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Hoffmann, R. A wiki for the life sciences where authorship matters. Nature Genetics (2008)
 
 
 
 
 

Importance of human papillomaviruses for the development of skin cancer.

The frequent detection of HPV DNA in non-melanoma skin cancers was shown in several studies; however, the role of HPV in the development of these cancers remains speculative. We analyzed different skin tumors, normal skin, and hair follicles for HPV DNA using a PCR system designed to detect all HPV types known so far. HPV DNA was found in 93% of common warts, 69% of squamous cell carcinomas ( SCC), 52% of basal cell carcinomas (BCC), 41% of actinic keratoses, 31% of extragenital Bowen's disease, 22% of keratoacanthomas, 16% of normal skin tissues and 47% of hair follicles. No individual HPV type predominated in any of the skin tumors. The number of HPV genomes in individual neoplasms ( SCC and BCC) seems to be less than I per cancer cell. These results indicate that a direct role of HPV in skin cancerogenesis remains questionable. Possibly, mechanisms different from the activity of HPV oncoproteins in genital cancers are involved in skin neoplastic transformation.[1]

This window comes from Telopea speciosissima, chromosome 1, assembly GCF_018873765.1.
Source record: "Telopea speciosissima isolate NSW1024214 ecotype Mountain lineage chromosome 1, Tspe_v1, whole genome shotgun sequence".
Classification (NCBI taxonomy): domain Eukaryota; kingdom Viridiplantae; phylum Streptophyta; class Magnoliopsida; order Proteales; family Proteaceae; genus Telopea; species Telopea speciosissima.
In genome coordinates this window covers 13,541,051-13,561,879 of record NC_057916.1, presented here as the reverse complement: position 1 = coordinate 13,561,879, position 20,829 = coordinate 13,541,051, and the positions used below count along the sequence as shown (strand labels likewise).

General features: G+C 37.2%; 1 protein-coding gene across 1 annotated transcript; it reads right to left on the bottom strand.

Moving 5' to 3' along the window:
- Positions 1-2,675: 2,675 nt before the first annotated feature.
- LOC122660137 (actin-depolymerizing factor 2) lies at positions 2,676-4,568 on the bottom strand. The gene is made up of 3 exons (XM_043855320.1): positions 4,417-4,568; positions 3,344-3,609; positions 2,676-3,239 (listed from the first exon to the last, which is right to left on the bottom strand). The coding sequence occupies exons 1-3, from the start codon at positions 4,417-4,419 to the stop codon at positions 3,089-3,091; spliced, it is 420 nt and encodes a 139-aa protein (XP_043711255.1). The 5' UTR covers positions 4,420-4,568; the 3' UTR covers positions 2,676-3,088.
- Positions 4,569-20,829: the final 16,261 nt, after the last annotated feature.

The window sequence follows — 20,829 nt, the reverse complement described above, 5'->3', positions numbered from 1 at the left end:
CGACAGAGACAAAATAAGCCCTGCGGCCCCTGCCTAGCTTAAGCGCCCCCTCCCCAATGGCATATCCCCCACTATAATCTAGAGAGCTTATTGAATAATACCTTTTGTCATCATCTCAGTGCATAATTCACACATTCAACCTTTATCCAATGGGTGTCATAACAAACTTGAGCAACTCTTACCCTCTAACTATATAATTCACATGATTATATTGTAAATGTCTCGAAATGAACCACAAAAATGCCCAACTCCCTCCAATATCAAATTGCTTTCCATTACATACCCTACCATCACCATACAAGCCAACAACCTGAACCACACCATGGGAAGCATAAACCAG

References

  1. Importance of human papillomaviruses for the development of skin cancer. Meyer, T., Arndt, R., Christophers, E., Nindl, I., Stockfleth, E. Cancer Detect. Prev. (2001) [Pubmed]
 
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